FranklyWrite

Practice Writing

Turning 1,300 words into 750 words is not easy, but it makes a stronger, faster writer.

I used to scoff at writing prompts and the contests that inevitably went with them.  Having re-entered the fiction game with an eye toward making money, I know Writer’s Digest is the best way to do your due diligence in the markets. The February 2014 issue was the first of my new subscription. Every month they have a “Your Story” contest that alternates between writing the first line of a story based on a picture and writing a 750 word story using a prompt as the first line.

Two things are true of all types of writing:

1. Practice=better, faster writing

2. Producing good writing quickly; based on ideas not of your creation, to specifications not of your choosing, pays the bills.

I decided to enter contest #56 a 750 word story based on a prompt–at least one person would read my work, right?

How the contest works is you use the prompt as the first line of the story.  You submit your story.  Then the WD editors chose 5 finalists that are posted to the Your Story section in the WD forms.  Those five are then voted on by the WD community.

“Phish! 750 words, piece of cake,” I told myself.  The problem? I was not inspired by the prompt at all.  It was a line of dialogue and had to be the first line of the story verbatim. Here it is:

“If you can guess what I have in my pocket, you can have it.”

Most likely the story would be about one of the Pollywog kids with a frog in their pocket and it died and they learn about death and responsibility or something like that.  I did not have a plan when I sat down to write.  I am a create as you go kind of writer (AKA in the moment).

What came out on the page surprised me.  It was very different from anything I had written or thought I would write.  At first, it seemed it would not be long enough.  Then I couldn’t find a natural ending and did not like where it went as I continued to write in search of the ending.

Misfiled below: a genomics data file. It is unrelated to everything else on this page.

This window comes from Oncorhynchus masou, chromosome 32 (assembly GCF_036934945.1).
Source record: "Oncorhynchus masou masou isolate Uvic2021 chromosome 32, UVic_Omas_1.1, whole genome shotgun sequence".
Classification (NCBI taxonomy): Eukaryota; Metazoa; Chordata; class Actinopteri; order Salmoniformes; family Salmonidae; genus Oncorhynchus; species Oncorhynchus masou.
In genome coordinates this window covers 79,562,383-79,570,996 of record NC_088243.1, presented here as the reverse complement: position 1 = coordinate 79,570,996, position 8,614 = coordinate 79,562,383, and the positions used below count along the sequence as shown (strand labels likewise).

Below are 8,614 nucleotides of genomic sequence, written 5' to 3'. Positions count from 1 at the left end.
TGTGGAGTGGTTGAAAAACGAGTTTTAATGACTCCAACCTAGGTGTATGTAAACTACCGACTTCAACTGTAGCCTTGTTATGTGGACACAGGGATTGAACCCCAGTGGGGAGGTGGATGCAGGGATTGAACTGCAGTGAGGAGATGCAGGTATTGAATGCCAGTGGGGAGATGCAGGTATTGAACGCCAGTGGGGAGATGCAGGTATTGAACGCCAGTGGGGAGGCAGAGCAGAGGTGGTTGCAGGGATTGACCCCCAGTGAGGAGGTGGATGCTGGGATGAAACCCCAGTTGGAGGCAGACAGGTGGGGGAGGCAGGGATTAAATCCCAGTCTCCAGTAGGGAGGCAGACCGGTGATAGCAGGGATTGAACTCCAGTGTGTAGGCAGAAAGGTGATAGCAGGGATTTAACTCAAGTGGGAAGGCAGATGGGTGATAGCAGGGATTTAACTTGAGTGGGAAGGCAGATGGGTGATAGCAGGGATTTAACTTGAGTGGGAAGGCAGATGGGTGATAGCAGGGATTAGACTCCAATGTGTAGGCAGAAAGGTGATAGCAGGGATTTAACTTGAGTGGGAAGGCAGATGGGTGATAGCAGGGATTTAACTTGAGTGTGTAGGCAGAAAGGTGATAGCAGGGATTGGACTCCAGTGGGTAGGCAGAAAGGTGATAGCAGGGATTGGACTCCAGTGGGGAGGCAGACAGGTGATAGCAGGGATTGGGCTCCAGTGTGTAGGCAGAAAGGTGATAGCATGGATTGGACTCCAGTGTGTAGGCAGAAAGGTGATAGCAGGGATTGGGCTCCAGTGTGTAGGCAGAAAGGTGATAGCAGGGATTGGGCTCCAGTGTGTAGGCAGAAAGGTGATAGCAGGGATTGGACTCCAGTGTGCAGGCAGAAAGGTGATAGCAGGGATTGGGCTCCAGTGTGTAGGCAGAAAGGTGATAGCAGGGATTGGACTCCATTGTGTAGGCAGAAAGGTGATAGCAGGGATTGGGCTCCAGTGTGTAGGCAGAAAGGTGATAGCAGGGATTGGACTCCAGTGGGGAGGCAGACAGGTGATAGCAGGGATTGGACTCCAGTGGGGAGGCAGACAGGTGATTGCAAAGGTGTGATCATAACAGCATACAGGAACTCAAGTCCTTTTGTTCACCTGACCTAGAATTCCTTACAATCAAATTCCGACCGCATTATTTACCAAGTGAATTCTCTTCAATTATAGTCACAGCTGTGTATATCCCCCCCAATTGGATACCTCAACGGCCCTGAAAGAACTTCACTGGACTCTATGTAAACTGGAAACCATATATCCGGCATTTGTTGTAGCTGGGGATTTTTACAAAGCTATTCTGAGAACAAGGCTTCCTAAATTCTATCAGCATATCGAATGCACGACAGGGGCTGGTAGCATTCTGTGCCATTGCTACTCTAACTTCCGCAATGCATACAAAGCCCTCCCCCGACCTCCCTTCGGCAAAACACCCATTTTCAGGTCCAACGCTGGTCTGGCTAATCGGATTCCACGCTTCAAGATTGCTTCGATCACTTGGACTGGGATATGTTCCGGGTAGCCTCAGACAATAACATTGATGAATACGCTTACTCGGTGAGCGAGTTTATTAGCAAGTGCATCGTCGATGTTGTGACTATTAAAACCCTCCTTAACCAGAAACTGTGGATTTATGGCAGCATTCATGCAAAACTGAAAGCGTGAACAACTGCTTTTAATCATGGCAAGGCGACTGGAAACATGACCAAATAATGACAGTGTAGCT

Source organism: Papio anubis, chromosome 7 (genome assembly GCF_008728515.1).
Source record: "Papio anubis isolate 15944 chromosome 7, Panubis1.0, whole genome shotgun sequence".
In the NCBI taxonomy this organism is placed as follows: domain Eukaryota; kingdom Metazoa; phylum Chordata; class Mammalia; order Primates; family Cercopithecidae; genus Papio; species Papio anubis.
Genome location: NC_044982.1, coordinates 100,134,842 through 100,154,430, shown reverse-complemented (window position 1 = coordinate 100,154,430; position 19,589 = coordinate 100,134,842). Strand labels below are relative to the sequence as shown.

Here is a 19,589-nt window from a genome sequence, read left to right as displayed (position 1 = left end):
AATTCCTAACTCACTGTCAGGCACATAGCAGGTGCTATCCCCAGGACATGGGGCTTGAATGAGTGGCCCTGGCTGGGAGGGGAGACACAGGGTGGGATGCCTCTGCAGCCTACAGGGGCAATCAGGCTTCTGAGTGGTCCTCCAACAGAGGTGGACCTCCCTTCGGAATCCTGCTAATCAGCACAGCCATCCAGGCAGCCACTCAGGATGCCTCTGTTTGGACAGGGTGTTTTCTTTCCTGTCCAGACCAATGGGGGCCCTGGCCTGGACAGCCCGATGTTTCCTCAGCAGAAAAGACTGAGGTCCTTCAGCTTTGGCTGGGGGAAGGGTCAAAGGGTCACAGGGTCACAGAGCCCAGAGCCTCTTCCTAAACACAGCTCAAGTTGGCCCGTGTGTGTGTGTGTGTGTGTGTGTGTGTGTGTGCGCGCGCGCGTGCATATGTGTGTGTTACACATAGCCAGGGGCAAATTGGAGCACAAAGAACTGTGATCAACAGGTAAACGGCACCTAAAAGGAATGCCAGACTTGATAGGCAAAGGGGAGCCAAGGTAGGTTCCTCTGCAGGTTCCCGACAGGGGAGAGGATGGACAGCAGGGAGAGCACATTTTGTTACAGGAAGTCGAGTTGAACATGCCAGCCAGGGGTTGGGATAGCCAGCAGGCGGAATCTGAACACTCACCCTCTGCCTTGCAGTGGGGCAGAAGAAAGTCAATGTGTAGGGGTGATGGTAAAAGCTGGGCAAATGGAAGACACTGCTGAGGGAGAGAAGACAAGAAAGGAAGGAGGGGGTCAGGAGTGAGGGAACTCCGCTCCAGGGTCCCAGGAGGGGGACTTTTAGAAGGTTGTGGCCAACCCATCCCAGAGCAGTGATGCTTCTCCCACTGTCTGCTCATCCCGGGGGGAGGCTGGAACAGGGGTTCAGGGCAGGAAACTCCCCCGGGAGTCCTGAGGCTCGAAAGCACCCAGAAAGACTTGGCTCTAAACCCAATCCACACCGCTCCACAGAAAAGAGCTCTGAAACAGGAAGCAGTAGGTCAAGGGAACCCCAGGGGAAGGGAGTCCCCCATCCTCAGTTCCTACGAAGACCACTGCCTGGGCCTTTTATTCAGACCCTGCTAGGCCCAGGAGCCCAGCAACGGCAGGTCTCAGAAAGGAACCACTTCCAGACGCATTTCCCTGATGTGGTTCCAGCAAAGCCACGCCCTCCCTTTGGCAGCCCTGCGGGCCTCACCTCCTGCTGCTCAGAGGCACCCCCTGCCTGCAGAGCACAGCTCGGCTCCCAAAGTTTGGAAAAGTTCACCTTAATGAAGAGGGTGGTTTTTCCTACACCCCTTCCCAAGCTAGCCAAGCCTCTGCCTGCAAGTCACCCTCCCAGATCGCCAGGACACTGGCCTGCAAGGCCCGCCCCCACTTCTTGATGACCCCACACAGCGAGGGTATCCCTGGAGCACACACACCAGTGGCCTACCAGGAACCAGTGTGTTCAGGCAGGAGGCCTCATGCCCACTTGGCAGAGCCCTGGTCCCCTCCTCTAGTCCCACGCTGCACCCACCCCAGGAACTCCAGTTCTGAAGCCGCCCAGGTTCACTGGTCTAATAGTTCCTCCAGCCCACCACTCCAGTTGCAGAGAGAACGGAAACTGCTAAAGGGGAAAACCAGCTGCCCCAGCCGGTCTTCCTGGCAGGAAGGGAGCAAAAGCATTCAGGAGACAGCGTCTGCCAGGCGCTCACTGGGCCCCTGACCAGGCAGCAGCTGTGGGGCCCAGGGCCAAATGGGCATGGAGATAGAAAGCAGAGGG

It was set aside for a day and mulled over. A few changes to the  circumstances along with a character make-over produced a viable story with an ending.  It was 1,700 words.

Yesterday, was dedicated to editing it down to 750 words.  That’s 950 words to cut. The toils were tweeted.  When it was done, it felt like I built a stone wall from rocks first busted with my head. It was great writing exercise.

I LOVE to re-write and this was a to-the-death cage-match.  I’ve collected the tweets below.  Who can relate?

The Toils Were Tweeted

On days you must cut a story, perfect at 1,375 words, to 750 words; those are the days you feel like a wordsmith and not a writer #writing

Only down to 1,159 words after the nip/tuck.  The next cut is REALLY going to hurt.

Anyone know how to unclog the mouse ball on an Apple mouse? <–What would Dickens think of that sentence?

Desperately checking to see if I read the word limit wrong…please let it be 1,000…no such luck. 750. Those evil Bs at WD! #writing

956 words. Oh, it hurts, hurts so bad.  It’s like a giant festering wound!  It can’t be done! #writing Delete the comma and 2nd hurts.

Nothing frees me up like giving up. 894 words. #writing

856 words. If this were a play; I’d have it done days ago. They can see who’s talking and how they’re saying it! #writing

803 words. I cannot cut my title line.  There’s got to be another way.  Maybe I can cut some more ‘saids.’  Frigging prose! #writing

751 words. There has to be something I can replace with a semicolon. #writing

I did it! 750! Had to jettison a part I felt gave it depth. Maybe to ordinary without it. #writing #EditingRemorse

I’ll go for a walk and maybe I’ll get a brain wave. #EditingRemorse #writing

Read it out loud to the dogs. Doesn’t need the part. It has more depth without it. 746 words with title and by line.  Less is more! #writing

Time to proof for goofs #writing

I can so use ‘much’ and ‘these days’ in the same sentence grammar checker! #writing

‘Blazed’ is not modifying ‘dead’ you stupid grammar checker; it’s modifying…what is it modifying? #writing

It finally clicked why they’re called modifiers; they CHANGE the aspect of other words. #stupidwriter #writing

It’s only 739 words but they’re so beautifully arranged. Don’t we all have a little hubris when we finish a project? #writing

My little story is all grown-up and toddling off to it’s first day of being judged.  So proud. #writing

I’m walking around with glazed eyes muttering, “I can tell that story in 500 words…200 words…a 100 if I have to…”  #writing

This has been a dramatic re-creation of my day editing a short-short. #writing

If Dickens had to edit one of his stories to 750 words; he’d go on a 10-day twitter tirade! #writing #WWDD

I’m celebrating with a bottle of #LeelanauCellars Cherry wine and listening to @DollyParton! Good stuff! #writing

Rejection or Beginning of Something Wonderful